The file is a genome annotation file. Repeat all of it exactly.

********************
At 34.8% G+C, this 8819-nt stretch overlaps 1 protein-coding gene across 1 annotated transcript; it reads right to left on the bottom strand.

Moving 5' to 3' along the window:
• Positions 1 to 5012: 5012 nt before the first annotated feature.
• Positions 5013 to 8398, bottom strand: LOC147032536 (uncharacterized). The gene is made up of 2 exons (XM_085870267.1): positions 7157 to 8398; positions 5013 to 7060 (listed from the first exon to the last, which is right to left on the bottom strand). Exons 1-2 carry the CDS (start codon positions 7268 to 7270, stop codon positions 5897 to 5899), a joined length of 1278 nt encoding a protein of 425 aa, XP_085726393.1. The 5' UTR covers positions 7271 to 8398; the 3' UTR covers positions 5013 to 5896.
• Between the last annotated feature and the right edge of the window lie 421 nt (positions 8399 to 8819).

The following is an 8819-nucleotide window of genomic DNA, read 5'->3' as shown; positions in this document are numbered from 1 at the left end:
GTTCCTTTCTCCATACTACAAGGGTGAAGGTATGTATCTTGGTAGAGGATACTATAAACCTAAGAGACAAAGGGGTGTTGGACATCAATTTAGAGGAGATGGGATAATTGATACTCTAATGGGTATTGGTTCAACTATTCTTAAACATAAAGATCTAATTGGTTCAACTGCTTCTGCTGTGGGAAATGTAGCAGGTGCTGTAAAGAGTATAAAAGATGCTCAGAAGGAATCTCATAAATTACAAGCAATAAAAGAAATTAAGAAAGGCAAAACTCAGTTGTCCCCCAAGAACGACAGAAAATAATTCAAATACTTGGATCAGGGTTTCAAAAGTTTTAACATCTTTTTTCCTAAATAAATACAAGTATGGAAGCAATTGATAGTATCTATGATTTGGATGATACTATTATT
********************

At 34.8% G+C, this 8819-nt stretch overlaps 1 protein-coding gene across 1 annotated transcript; it reads right to left on the bottom strand.

Moving 5' to 3' along the window:
• Positions 1 to 5012: 5012 nt before the first annotated feature.
• Positions 5013 to 8398, bottom strand: LOC147032536 (uncharacterized). The gene is made up of 2 exons (XM_085870267.1): positions 7157 to 8398; positions 5013 to 7060 (listed from the first exon to the last, which is right to left on the bottom strand). Exons 1-2 carry the CDS (start codon positions 7268 to 7270, stop codon positions 5897 to 5899), a joined length of 1278 nt encoding a protein of 425 aa, XP_085726393.1. The 5' UTR covers positions 7271 to 8398; the 3' UTR covers positions 5013 to 5896.
• Between the last annotated feature and the right edge of the window lie 421 nt (positions 8399 to 8819).

The following is an 8819-nucleotide window of genomic DNA, read 5'->3' as shown; positions in this document are numbered from 1 at the left end:
GTTCCTTTCTCCATACTACAAGGGTGAAGGTATGTATCTTGGTAGAGGATACTATAAACCTAAGAGACAAAGGGGTGTTGGACATCAATTTAGAGGAGATGGGATAATTGATACTCTAATGGGTATTGGTTCAACTATTCTTAAACATAAAGATCTAATTGGTTCAACTGCTTCTGCTGTGGGAAATGTAGCAGGTGCTGTAAAGAGTATAAAAGATGCTCAGAAGGAATCTCATAAATTACAAGCAATAAAAGAAATTAAGAAAGGCAAAACTCAGTTGTCCCCCAAGAACGACAGAAAATAATTCAAATACTTGGATCAGGGTTTCAAAAGTTTTAACATCTTTTTTCCTAAATAAATACAAGTATGGAAGCAATTGATAGTATCTATGATTTGGATGATACTATTATT